We got sick in Morocco. All of us fell ill, but I think Will got it the worse, and I, the least. Because of it, we will never go back to Morocco.
Have you heard someone blame a whole country for the unfortunate circumstances of illness? Illness that can happen anywhere—whether at home, in a temporary or long-term home, or away from home?
I was joking about never going back to Morocco. The truth is, we love Morocco, and we realize that changing our diet and being exposed to different bacteria while spending seven weeks in a new-to-us country can yield reactions to food. This is travel. This is WorldTowning. And, this is reality—even in your hometown.
Have we been sick from food frequently during our WorldTowning adventures? Not really. When you consider we have been traveling full-time for almost four years, I think we are holding our own. When we were living in Costa Rica, Will got some sugar cane juice that did him in, along with our friend Mike, for about 48 hours. Juice can be a tough one and a bit of a wild card, as the juicing machines often sit in the hot sun, day after day, with little time between the days to clean them properly. Another time we both got sick was in the U.S. from raw oysters. Both of us were concerned we would die. We were sick for four or five days, and it was not pretty. Then, there was this latest time in Morocco. We are still not sure if we all got sick from the same place, as there was a 24 to 36 hour delay between when Will got sick and when the kids and I started showing signs. However, we are confident it did occur during the desert trip. We have since heard from many people who have traveled to Morocco that the desert has gotten them, as well. Don’t let this deter you from heading to the desert of Morocco, however, it is an experience worth having.
On the flip side, we have visited many countries where people consistently get sick, and we have been totally fine. For example, we spent a month in India and not even a sore tummy was had by any of us. We have been to Mexico more times than we can count, and, again, we were never sick even once from food or water. The moral of the story is to travel smart, take proper precautions, but don’t let the fear of getting sick let you miss out on an epic experience. Always remember, you can get sick at home, as well.
What precautions do we take to limit the possibility of getting sick from food and water while WorldTowning?
- We never drink the water if we think it is even questionable.
- If the water is questionable, we also skip raw vegetables, ice cubes and anything that has been exposed to water or that has not been boiled first.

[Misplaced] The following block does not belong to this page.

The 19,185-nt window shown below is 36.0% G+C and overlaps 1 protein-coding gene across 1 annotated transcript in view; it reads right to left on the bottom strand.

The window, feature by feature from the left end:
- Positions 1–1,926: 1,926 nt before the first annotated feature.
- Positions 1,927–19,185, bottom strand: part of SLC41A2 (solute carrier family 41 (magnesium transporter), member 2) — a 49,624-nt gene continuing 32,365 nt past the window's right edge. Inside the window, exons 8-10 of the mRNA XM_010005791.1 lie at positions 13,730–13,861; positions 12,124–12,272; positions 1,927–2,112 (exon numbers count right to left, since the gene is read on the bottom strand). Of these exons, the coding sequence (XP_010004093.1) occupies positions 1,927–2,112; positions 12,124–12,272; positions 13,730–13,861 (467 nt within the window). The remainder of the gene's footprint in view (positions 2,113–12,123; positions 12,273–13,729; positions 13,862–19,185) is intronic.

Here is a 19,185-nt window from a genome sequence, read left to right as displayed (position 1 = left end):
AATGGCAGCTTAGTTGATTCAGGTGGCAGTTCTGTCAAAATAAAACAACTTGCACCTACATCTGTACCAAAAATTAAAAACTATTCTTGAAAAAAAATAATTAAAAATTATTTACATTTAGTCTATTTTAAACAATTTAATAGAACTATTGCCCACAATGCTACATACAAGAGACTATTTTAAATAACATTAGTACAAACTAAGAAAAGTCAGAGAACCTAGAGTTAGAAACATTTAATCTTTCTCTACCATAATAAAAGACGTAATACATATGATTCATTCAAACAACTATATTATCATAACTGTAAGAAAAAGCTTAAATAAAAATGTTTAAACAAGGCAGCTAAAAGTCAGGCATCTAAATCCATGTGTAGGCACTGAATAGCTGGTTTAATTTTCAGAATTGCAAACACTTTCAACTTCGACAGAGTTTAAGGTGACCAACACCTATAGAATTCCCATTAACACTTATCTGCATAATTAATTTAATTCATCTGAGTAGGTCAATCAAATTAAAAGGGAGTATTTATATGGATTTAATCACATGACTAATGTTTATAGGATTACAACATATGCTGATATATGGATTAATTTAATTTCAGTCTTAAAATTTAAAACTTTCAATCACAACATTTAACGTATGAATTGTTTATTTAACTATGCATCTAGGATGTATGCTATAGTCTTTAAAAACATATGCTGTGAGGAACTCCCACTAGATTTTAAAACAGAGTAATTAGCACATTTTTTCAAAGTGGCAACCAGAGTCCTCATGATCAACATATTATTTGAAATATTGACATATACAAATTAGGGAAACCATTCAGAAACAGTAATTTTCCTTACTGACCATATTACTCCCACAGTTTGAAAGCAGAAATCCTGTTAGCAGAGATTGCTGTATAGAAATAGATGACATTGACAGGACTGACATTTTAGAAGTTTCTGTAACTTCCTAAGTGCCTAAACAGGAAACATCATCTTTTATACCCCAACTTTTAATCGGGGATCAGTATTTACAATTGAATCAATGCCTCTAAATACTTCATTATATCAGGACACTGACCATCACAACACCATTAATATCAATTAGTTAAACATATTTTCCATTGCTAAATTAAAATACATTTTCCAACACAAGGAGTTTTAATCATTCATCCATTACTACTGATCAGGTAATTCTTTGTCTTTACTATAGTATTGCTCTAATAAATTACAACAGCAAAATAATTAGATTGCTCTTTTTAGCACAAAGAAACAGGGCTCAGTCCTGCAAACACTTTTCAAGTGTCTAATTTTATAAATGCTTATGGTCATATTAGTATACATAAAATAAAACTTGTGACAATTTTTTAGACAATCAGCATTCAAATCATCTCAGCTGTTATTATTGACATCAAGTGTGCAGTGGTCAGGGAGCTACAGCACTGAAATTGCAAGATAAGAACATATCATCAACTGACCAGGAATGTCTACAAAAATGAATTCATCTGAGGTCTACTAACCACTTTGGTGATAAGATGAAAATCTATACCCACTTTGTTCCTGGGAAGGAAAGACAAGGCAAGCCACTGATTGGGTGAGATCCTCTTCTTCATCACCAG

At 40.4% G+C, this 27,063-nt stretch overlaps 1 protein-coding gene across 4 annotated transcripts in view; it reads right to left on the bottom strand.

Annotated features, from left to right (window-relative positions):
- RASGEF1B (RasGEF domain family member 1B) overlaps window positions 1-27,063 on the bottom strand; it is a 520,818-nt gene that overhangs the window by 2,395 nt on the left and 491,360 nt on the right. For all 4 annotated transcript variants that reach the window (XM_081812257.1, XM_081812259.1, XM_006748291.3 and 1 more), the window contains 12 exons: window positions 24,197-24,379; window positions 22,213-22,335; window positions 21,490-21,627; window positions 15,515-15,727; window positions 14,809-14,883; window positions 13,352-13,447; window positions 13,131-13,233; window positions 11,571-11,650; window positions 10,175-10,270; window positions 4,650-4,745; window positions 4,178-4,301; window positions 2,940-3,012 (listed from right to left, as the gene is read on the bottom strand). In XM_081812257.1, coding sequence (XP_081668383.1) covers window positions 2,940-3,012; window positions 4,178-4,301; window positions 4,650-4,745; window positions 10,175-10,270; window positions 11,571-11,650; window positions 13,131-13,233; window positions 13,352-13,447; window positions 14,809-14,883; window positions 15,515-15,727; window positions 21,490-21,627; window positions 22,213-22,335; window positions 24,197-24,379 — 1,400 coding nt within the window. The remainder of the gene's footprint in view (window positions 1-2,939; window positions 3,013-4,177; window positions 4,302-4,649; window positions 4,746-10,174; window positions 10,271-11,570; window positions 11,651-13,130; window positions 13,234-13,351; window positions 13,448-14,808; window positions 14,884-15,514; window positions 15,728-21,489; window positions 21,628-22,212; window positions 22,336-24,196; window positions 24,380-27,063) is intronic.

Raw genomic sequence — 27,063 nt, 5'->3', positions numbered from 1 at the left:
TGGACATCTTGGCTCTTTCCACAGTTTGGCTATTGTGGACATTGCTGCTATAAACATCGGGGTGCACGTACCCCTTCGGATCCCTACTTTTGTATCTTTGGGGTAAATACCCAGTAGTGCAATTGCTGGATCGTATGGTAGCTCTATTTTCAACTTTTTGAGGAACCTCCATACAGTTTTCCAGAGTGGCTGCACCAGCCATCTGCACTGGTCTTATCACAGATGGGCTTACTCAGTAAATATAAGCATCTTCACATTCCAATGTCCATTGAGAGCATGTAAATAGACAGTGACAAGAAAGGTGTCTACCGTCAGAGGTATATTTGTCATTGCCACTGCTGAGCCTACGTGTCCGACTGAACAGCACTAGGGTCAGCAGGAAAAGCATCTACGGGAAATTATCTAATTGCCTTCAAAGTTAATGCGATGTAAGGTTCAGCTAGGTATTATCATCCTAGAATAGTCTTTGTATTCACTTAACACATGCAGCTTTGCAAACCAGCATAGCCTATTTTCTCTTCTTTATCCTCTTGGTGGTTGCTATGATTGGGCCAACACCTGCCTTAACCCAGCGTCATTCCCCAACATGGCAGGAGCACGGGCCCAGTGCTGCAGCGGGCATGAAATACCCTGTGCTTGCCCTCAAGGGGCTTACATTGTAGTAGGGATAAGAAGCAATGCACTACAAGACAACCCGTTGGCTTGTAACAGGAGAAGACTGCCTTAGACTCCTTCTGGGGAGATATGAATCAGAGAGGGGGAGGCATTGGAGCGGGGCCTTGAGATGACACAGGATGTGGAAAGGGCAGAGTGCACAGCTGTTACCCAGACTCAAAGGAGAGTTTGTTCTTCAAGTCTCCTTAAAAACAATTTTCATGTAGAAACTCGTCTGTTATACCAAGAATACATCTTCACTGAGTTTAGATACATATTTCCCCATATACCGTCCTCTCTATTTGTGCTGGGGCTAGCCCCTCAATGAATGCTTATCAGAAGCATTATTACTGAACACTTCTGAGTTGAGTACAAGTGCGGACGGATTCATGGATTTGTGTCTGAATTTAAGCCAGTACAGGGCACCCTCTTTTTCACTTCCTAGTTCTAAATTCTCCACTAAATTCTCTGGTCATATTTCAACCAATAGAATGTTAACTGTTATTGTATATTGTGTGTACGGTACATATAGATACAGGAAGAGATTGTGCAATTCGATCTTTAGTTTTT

- We eat a ton of street food, but we must see it cooked in front of us before we will ever consider it.
- We trust our gut, literally, if it smells funny, looks bad or tastes not quite right then we toss it quickly.
- I am careful with fresh squeezed street juices. I have seen a lot of people get sick this way, including Will. Will is a bit more adventurous and seems to love another round a sickness by way of juice.
- In the event you do get sick, find out from the locals what is the best remedy.
We were very lucky to have an amazing local support team fighting for us as we healed. They continually messaged us asking how we were doing and offered local remedies. They were even willing to take us in if we needed a comfy bed in which to recover. In addition, the pharmacies were a wealth of information and fully accessible, so we could chat about our illness and potential relief from our symptoms.
Are we scarred after getting so sick in Morocco?
No, we are not. We did take a break from local food and binged on processed items while our stomachs recovered, but then we were right back at it. I actually think Will and I might have got hit a second time, as it took us a very long time to recover compared to the kids. Or maybe it is just because we are older.
When you plan that next trip take time to understand where you are going, what the local food might be and where the pitfalls lurk. Take precautions, but don’t let fear prevent you from experiencing all a country has to offer. The adventure is worth the small risk you may become ill. That said, if you are ill, and your symptom persist or worsen over time, you may want to seek medical help, as you may be experiencing more than just food-related illness.